Clinical trial results show that PD-1 inhibitors offer improved survival and a better safety profile compared to standard, single-agent chemotherapy for recurrent or metastatic squamous cell carcinoma of the head and neck. However, because of their mechanism of action as immunotherapy, patients receiving the agents may experience immune-related adverse events (irAEs).
In their article in the December 2019 issue of the Clinical Journal of Oncology Nursing, Lewis and Miller explored the specific irAEs associated with PD-1 inhibitor use in patients with head and neck cancers and the strategies that oncology nurses can use to manage them so that patients can remain on treatment.
irAEs From PD-1 Inhibitors
Lewis and Miller explained that head and neck squamous cell carcinoma tumor cells upregulate PD-L1 and -L2, which bind to the PD-1 receptors on T cells and allow the cancer to evade the immune system. PD-1 inhibitors block this process and prevent checkpoint inhibition while also increasing immune activity.
That increased activity can also cause the immune system to react by producing irAEs, with incidence estimates ranging from 59%–84% in patients receiving nivolumab or pembrolizumab. For grade 3–5 irAEs, rates range from 9%–36%, Lewis and Miller reported. About 4%–6% of patients must discontinue treatment because of irAEs.
Fatigue is the most common irAE associated with PD-1 inhibitors, but endocrine, gastrointestinal, hepatic, neurologic, ophthalmologic, renal, respiratory, rheumatologic, skin, and vascular irAEs have also been reported at an incidence of up to 10%.
irAEs can occur any time during or even after stopping treatment, Lewis and Miller explained. Time to onset can range from about 1.5 months for hyperthyroidism; 2.8–3.5 months for hypothyroidism or thyroiditis, skin irAEs, hepatitis, and pneumonitis; and 4.5–5.3 months for adrenal insufficiency, type 1 diabetes, hypophysitis, and colitis.
Nursing’s Role in Diagnosing irAEs
Prompt diagnosis and intervention are essential to effectively managing irAEs and keeping patients on treatment, Lewis and Miller said. Oncology nurses should document a comprehensive baseline profile for patients prior to starting therapy, particularly noting any history of chronic or autoimmune diseases, prior infections, and long-term cortisone use.
Nurses should monitor patients for any signs and symptoms of inflammation (see sidebar) before every treatment session or at least once per month and discuss any changes with an advanced practice provider. Patients should be monitored for a least a year following treatment to watch for late effects, but inflammatory effects can surface at any point after treatment.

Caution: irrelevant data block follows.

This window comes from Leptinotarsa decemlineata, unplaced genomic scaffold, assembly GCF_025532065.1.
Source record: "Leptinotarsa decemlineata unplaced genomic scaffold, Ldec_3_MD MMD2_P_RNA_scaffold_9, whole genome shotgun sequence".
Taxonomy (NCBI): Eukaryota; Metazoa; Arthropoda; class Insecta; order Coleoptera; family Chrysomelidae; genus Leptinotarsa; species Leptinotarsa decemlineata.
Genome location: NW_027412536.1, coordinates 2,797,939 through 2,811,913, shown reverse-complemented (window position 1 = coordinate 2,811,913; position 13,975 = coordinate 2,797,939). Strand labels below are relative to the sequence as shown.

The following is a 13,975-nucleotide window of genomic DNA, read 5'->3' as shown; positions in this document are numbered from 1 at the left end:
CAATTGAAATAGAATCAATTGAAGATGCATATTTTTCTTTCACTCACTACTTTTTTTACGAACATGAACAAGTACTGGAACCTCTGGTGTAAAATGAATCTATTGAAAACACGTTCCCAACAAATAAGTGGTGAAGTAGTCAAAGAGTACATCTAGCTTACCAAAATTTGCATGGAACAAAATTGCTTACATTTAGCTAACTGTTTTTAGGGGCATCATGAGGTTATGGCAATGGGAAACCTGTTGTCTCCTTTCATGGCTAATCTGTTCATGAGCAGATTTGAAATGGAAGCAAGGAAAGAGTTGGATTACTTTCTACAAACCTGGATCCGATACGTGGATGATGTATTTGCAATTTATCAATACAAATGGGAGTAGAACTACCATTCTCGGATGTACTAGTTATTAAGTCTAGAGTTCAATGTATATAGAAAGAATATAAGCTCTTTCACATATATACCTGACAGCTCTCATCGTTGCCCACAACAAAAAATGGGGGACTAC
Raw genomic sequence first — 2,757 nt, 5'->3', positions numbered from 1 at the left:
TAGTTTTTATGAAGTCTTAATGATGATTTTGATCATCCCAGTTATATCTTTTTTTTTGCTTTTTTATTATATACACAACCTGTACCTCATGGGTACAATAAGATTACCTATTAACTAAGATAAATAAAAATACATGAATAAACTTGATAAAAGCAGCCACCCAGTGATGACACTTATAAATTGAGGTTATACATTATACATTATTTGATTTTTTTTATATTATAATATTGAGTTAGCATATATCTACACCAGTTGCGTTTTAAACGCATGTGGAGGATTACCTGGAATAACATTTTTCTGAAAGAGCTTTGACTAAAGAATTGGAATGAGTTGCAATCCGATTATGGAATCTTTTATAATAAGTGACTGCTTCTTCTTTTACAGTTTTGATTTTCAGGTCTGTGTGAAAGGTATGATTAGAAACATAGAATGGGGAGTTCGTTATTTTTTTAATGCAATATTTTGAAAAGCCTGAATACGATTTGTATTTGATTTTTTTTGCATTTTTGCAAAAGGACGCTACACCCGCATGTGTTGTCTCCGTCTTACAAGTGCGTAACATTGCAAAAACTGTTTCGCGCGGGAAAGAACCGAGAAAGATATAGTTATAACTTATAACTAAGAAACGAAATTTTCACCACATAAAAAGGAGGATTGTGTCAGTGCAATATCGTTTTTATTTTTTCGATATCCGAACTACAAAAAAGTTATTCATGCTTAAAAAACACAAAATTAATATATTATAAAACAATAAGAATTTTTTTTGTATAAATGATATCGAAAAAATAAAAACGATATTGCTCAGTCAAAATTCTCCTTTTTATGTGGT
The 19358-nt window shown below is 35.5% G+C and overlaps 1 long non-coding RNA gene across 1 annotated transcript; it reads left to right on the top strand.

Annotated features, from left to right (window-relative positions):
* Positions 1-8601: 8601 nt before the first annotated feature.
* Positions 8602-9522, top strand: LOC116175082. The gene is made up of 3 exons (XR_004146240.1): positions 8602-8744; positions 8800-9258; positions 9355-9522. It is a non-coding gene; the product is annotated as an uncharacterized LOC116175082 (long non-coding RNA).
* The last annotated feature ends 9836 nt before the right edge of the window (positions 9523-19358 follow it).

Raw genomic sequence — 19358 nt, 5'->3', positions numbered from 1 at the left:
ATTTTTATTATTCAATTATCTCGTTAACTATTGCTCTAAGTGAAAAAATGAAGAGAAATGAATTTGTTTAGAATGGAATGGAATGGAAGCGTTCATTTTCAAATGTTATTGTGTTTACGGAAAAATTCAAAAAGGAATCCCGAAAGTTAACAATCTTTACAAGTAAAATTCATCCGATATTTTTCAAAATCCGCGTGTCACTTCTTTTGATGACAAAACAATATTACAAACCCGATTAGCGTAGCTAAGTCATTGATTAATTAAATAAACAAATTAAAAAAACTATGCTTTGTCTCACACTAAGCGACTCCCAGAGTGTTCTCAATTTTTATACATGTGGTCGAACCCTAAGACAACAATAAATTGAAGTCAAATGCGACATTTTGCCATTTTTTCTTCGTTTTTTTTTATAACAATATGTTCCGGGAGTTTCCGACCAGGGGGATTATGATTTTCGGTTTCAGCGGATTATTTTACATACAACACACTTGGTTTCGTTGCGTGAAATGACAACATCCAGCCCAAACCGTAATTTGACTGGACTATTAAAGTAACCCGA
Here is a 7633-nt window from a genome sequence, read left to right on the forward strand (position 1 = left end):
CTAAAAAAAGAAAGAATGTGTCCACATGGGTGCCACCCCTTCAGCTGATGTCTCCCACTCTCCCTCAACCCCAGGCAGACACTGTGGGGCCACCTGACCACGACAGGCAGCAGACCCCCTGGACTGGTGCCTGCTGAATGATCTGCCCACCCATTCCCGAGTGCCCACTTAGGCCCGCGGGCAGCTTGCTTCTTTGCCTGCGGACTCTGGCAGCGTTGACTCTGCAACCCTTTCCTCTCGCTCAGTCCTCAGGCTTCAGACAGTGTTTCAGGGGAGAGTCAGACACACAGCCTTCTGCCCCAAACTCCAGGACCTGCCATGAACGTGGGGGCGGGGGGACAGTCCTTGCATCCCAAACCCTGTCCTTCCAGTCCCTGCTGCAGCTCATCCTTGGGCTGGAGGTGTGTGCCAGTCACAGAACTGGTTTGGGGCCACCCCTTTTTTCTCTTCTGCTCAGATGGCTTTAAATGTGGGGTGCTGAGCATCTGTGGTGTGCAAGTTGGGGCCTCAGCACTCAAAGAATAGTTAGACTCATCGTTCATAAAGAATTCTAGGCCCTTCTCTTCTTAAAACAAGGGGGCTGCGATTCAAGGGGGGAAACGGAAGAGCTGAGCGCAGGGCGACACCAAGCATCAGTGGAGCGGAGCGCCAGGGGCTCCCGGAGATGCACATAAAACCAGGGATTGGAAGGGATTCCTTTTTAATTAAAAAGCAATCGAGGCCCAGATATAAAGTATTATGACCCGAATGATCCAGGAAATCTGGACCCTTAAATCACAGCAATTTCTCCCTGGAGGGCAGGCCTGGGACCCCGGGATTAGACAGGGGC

Patient education is critical so that patients and caregivers understand the symptoms to watch for and how to report them promptly. Oncology nurses can provide patients with a wallet card to show other non-oncology health providers outlining their immunotherapy treatment and instructions to call their oncologist before prescribing any medications. ONS offers a free download for printing cards at ons.org/clinical-practice-resources/immunotherapy-patient-wallet-card.
Managing and Treating irAEs
Because irAEs do not appear to be dose-dependent, reductions are ineffective. Instead, treatment is withheld or discontinued. Corticosteroids can manage inflammation and are the primary treatment for irAEs, Lewis and Miller said. They cautioned that corticosteroids increase risk for infection and to add prophylactic antibiotics for extended corticosteroid use.
Therapy does not have to be withheld for grade 1 irAEs, as long as patients are monitored closely, but it is held for grade 2 or higher. Patients can usually remain in the ambulatory setting while grade 1–2 irAEs are treated, but more severe events may necessitate hospitalization. Grade 3 irAEs require treatment suspension and administration of IV corticosteroids, and immunosuppressive therapy may be used if corticosteroids are ineffective. Treatment is completely discontinued for grade 4 irAEs unless they can be controlled by medical management (e.g., hormone replacement therapy).
After irAEs are reduced to grade 1, corticosteroids can be tapered over at least 30 days, and in some cases, PD-1 inhibitor therapy can be reinitiated.
Implications for Practice
Oncology nurses are pivotal to monitoring patients throughout treatment, assessing symptoms and side effects, and promptly intervening to manage irAEs. An important component is providing ongoing education to patients and caregivers to ensure they are able to quickly report any symptoms of irAEs that occur outside of the clinical setting.
For more information about irAEs associated with PD-1 inhibitors and the opportunity to earn 0.5 contact hours of nursing continuing professional development, free for ONS members, refer to the full article by Lewis and Miller.
To learn more about immune checkpoint inhibitors, listen to the Oncology Nursing Podcast episodes at Episode 80: Patients Need Checkpoint Inhibitor Education and Episode 40: Breaking Down Checkpoint Inhibitors.
Questions regarding the information presented in this article should be directed to the Clinical Journal of Oncology Nursing editor at CJONEditor@ons.org.